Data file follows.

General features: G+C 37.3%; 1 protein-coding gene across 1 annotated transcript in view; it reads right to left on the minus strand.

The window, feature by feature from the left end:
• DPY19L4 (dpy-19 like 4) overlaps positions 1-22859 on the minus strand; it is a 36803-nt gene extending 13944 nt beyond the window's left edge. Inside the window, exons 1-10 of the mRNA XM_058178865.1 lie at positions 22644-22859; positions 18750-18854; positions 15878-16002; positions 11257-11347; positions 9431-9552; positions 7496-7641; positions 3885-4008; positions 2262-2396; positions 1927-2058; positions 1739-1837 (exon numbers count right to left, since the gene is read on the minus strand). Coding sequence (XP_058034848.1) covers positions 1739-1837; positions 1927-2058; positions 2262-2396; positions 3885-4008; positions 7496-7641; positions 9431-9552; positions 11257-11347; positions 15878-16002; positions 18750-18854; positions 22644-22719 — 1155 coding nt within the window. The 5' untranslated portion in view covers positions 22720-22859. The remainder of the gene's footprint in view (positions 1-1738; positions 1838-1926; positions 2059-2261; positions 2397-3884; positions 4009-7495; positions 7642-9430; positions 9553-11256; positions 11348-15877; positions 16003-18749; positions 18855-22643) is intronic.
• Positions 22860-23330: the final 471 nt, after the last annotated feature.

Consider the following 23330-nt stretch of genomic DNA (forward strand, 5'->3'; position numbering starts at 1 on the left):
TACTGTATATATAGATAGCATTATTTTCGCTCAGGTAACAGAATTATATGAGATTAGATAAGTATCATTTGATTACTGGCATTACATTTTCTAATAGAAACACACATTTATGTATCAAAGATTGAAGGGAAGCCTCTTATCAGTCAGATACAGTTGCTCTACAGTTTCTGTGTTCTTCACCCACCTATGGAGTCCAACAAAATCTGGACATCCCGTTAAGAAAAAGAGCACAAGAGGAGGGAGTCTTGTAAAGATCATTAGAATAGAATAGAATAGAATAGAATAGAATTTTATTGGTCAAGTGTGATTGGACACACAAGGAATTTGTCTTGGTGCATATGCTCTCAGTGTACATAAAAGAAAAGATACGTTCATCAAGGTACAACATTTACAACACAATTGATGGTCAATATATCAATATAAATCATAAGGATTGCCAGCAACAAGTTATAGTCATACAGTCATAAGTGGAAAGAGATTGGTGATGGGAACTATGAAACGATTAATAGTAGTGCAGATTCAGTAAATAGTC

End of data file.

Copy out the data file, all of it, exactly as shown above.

General features: G+C 37.3%; 1 protein-coding gene across 1 annotated transcript in view; it reads right to left on the minus strand.

The window, feature by feature from the left end:
• DPY19L4 (dpy-19 like 4) overlaps positions 1-22859 on the minus strand; it is a 36803-nt gene extending 13944 nt beyond the window's left edge. Inside the window, exons 1-10 of the mRNA XM_058178865.1 lie at positions 22644-22859; positions 18750-18854; positions 15878-16002; positions 11257-11347; positions 9431-9552; positions 7496-7641; positions 3885-4008; positions 2262-2396; positions 1927-2058; positions 1739-1837 (exon numbers count right to left, since the gene is read on the minus strand). Coding sequence (XP_058034848.1) covers positions 1739-1837; positions 1927-2058; positions 2262-2396; positions 3885-4008; positions 7496-7641; positions 9431-9552; positions 11257-11347; positions 15878-16002; positions 18750-18854; positions 22644-22719 — 1155 coding nt within the window. The 5' untranslated portion in view covers positions 22720-22859. The remainder of the gene's footprint in view (positions 1-1738; positions 1838-1926; positions 2059-2261; positions 2397-3884; positions 4009-7495; positions 7642-9430; positions 9553-11256; positions 11348-15877; positions 16003-18749; positions 18855-22643) is intronic.
• Positions 22860-23330: the final 471 nt, after the last annotated feature.

Consider the following 23330-nt stretch of genomic DNA (forward strand, 5'->3'; position numbering starts at 1 on the left):
TACTGTATATATAGATAGCATTATTTTCGCTCAGGTAACAGAATTATATGAGATTAGATAAGTATCATTTGATTACTGGCATTACATTTTCTAATAGAAACACACATTTATGTATCAAAGATTGAAGGGAAGCCTCTTATCAGTCAGATACAGTTGCTCTACAGTTTCTGTGTTCTTCACCCACCTATGGAGTCCAACAAAATCTGGACATCCCGTTAAGAAAAAGAGCACAAGAGGAGGGAGTCTTGTAAAGATCATTAGAATAGAATAGAATAGAATAGAATAGAATTTTATTGGTCAAGTGTGATTGGACACACAAGGAATTTGTCTTGGTGCATATGCTCTCAGTGTACATAAAAGAAAAGATACGTTCATCAAGGTACAACATTTACAACACAATTGATGGTCAATATATCAATATAAATCATAAGGATTGCCAGCAACAAGTTATAGTCATACAGTCATAAGTGGAAAGAGATTGGTGATGGGAACTATGAAACGATTAATAGTAGTGCAGATTCAGTAAATAGTC